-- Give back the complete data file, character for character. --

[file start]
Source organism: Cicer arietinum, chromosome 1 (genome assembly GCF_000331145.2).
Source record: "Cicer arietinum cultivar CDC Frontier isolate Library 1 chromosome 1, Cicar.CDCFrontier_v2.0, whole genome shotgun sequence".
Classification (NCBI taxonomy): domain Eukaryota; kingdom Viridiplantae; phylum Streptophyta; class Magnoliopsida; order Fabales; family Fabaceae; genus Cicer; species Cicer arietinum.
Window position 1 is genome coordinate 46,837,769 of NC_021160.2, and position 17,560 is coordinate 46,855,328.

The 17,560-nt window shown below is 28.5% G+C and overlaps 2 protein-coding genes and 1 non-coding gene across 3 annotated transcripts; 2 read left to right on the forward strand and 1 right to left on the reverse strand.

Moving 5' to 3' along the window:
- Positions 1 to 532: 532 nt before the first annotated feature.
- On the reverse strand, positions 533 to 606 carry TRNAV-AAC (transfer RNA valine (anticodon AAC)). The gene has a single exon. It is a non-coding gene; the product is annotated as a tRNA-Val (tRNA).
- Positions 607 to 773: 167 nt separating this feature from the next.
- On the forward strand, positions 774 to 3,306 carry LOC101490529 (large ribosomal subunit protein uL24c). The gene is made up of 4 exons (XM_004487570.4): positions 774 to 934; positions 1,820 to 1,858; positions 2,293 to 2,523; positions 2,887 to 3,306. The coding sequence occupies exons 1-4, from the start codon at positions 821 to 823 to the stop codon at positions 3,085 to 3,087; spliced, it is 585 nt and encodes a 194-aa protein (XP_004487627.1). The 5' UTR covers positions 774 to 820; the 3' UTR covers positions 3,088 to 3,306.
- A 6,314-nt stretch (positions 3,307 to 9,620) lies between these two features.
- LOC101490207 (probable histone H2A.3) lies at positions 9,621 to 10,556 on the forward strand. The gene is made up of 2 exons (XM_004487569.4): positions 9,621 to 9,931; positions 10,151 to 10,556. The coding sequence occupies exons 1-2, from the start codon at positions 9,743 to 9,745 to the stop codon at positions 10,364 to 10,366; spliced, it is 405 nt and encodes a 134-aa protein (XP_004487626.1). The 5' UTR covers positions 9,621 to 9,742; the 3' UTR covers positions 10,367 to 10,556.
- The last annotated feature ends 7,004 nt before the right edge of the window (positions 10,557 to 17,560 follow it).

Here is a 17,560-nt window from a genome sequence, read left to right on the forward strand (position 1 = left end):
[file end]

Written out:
Source organism: Cicer arietinum, chromosome 1 (genome assembly GCF_000331145.2).
Source record: "Cicer arietinum cultivar CDC Frontier isolate Library 1 chromosome 1, Cicar.CDCFrontier_v2.0, whole genome shotgun sequence".
Classification (NCBI taxonomy): domain Eukaryota; kingdom Viridiplantae; phylum Streptophyta; class Magnoliopsida; order Fabales; family Fabaceae; genus Cicer; species Cicer arietinum.
Window position 1 is genome coordinate 46,837,769 of NC_021160.2, and position 17,560 is coordinate 46,855,328.

The 17,560-nt window shown below is 28.5% G+C and overlaps 2 protein-coding genes and 1 non-coding gene across 3 annotated transcripts; 2 read left to right on the forward strand and 1 right to left on the reverse strand.

Moving 5' to 3' along the window:
- Positions 1 to 532: 532 nt before the first annotated feature.
- On the reverse strand, positions 533 to 606 carry TRNAV-AAC (transfer RNA valine (anticodon AAC)). The gene has a single exon. It is a non-coding gene; the product is annotated as a tRNA-Val (tRNA).
- Positions 607 to 773: 167 nt separating this feature from the next.
- On the forward strand, positions 774 to 3,306 carry LOC101490529 (large ribosomal subunit protein uL24c). The gene is made up of 4 exons (XM_004487570.4): positions 774 to 934; positions 1,820 to 1,858; positions 2,293 to 2,523; positions 2,887 to 3,306. The coding sequence occupies exons 1-4, from the start codon at positions 821 to 823 to the stop codon at positions 3,085 to 3,087; spliced, it is 585 nt and encodes a 194-aa protein (XP_004487627.1). The 5' UTR covers positions 774 to 820; the 3' UTR covers positions 3,088 to 3,306.
- A 6,314-nt stretch (positions 3,307 to 9,620) lies between these two features.
- LOC101490207 (probable histone H2A.3) lies at positions 9,621 to 10,556 on the forward strand. The gene is made up of 2 exons (XM_004487569.4): positions 9,621 to 9,931; positions 10,151 to 10,556. The coding sequence occupies exons 1-2, from the start codon at positions 9,743 to 9,745 to the stop codon at positions 10,364 to 10,366; spliced, it is 405 nt and encodes a 134-aa protein (XP_004487626.1). The 5' UTR covers positions 9,621 to 9,742; the 3' UTR covers positions 10,367 to 10,556.
- The last annotated feature ends 7,004 nt before the right edge of the window (positions 10,557 to 17,560 follow it).

Here is a 17,560-nt window from a genome sequence, read left to right on the forward strand (position 1 = left end):